Some (types) of pulses are also able to free soil-bound phosphorous. Both nitrogen and phosphorus are essential nutrients for growing plants. The ability to produce them naturally drastically reduces the need for synthetic fertilizers and pesticides while at the same time improving yields.
The less fertilizers and pesticides applied, the lower the risk of environmental contamination and unintended effects on the environment.
Including pulses in intercropping farming systems and cultivating them as cover crops not only reduces the need for synthetic fertilizers, but also helps reduce soil erosion, (thus contributing) to the creation of healthy soils.
Healthy soils, are in turn, better able to retain moisture and facilitate the uptake of nutrients by plants.
The reduced need for synthetic fertilizers indirectly reduces the level of greenhouse gases released in the atmosphere.
Fertilizers are energy intensive and a significant source of emissions. At the same time, pulses also promote higher rates of accumulation of soil carbon than cereals or grasses.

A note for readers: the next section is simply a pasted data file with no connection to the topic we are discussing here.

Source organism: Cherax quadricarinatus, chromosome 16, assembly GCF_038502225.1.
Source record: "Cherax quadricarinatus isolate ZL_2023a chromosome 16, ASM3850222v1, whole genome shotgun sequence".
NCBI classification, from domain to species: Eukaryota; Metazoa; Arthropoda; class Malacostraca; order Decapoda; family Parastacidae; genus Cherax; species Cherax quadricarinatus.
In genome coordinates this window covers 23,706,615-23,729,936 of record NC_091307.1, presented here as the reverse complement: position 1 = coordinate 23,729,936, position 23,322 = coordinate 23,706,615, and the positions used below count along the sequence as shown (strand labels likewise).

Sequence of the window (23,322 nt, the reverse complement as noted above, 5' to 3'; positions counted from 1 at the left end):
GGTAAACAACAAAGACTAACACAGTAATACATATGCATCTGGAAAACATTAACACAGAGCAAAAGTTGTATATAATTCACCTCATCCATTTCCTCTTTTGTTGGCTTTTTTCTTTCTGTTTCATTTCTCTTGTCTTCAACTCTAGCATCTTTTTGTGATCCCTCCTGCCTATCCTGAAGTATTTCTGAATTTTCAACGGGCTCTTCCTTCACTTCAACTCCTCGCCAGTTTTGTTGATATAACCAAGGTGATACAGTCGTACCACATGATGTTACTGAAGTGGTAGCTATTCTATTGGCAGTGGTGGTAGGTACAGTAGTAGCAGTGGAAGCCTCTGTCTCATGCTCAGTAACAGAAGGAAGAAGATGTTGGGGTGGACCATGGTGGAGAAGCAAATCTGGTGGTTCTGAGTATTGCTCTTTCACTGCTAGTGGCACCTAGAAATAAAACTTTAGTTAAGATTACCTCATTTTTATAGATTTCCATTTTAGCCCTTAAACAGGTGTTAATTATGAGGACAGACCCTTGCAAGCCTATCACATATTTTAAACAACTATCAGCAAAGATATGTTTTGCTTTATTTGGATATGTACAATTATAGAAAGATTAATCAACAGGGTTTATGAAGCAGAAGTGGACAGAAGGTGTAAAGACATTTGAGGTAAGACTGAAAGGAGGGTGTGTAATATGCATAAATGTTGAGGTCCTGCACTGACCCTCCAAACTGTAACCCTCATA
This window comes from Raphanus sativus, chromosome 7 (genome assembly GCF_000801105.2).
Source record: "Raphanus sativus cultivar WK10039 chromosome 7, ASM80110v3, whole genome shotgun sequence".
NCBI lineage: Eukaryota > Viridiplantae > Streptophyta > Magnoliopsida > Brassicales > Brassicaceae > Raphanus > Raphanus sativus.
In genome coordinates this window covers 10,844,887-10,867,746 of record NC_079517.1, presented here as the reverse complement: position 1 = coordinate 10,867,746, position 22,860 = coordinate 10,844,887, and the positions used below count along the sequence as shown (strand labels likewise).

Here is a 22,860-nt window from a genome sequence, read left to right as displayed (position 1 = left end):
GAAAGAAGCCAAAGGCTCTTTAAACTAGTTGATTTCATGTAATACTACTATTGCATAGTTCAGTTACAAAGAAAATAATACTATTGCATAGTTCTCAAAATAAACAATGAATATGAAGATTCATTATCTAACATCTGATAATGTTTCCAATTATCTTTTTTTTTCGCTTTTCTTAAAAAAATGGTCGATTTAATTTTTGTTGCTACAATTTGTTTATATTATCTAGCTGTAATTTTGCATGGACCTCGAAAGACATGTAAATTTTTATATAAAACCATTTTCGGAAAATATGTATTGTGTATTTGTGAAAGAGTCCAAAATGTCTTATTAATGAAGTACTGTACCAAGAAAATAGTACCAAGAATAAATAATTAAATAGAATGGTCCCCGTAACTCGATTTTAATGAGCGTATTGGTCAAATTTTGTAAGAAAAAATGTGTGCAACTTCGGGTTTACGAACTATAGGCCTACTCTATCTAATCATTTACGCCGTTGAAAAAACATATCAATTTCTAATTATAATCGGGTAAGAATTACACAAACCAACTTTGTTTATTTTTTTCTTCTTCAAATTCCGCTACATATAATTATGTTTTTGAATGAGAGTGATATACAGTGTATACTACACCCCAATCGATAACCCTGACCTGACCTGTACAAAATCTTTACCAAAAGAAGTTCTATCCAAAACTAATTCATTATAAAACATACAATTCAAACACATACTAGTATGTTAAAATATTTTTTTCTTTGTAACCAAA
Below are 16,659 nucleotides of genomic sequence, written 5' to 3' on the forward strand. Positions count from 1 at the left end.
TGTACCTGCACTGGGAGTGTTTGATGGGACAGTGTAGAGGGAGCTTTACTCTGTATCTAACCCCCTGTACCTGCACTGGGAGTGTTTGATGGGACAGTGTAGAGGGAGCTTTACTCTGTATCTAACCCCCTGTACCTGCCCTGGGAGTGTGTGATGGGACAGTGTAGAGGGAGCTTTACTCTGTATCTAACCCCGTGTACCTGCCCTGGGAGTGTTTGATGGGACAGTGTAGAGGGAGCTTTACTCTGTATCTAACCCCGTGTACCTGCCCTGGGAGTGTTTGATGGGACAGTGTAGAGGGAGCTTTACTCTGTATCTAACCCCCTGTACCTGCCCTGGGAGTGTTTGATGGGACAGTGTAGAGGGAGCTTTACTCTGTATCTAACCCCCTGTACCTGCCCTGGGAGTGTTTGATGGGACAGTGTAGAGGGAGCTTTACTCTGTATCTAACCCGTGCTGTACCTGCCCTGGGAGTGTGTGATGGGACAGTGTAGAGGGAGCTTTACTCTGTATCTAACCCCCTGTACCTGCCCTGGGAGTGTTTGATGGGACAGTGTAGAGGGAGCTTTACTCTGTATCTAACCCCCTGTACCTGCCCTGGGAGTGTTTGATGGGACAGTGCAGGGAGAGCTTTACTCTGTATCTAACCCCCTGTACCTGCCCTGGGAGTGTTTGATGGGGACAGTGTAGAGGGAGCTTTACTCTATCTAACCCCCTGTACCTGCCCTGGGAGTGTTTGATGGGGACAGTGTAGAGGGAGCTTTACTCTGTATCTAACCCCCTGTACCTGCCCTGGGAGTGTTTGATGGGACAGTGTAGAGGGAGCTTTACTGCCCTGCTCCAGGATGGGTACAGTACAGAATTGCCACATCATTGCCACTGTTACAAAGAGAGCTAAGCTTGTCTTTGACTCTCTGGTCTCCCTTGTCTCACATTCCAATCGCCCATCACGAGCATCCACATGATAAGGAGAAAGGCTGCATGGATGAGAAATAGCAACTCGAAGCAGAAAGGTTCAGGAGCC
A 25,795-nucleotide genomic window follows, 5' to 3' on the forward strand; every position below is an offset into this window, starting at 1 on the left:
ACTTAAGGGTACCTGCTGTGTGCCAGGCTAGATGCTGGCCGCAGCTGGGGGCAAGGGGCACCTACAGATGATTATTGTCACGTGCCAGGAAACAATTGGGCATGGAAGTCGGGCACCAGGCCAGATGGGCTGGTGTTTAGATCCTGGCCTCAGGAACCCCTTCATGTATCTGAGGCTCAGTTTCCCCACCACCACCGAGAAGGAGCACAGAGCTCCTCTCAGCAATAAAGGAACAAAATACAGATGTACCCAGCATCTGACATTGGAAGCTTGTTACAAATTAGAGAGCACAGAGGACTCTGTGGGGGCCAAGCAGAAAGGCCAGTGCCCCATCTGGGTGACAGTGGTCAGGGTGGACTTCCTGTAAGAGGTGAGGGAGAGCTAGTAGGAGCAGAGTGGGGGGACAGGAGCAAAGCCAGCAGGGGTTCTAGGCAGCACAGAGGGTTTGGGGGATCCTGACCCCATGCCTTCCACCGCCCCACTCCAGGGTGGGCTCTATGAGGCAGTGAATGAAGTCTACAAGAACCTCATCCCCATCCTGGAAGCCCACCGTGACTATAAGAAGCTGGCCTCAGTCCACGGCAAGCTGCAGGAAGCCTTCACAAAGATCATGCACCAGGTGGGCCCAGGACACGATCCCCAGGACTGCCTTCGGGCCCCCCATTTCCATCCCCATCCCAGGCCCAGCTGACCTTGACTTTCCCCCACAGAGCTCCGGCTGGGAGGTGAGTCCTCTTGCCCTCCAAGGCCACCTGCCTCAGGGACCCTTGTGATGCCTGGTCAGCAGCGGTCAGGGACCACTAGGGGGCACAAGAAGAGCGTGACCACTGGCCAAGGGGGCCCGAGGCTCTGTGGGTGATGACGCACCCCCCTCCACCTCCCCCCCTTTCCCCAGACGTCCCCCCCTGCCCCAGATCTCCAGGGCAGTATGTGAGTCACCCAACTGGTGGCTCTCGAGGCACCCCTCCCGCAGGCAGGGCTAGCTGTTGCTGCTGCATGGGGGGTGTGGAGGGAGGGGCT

What is the aim behind declaring 2016 the International Year of Pulses?
The proposal was first discussed at the 146th session of the FAO Council in April 2013 and taken up by the UN General Assembly in November that year.
There are perhaps two main reasons for declaring 2016 as the International Year of Pulses. First is the recognition of the important role that pulses can play in sustainable crop production systems, in particular through their contribution to improved soil fertility and to agro-biodiversity.
Second, they are an excellent source of protein as well as (contain) a wide range of vitamins and minerals. They are recognised as an important component of a balanced and healthy diet as evidenced by their use by the World Food Programme and other food aid initiatives.
Are pulses a substitute for meat and dairy products as far as protein source is concerned?
Certainly pulses are an excellent source of plant-based protein. However, particularly in the case of dairy products there are other advantages to their consumption than just their protein content. Pulses should be seen as an important contribution to a healthy diet.
What role do pulses play in supporting biodiversity?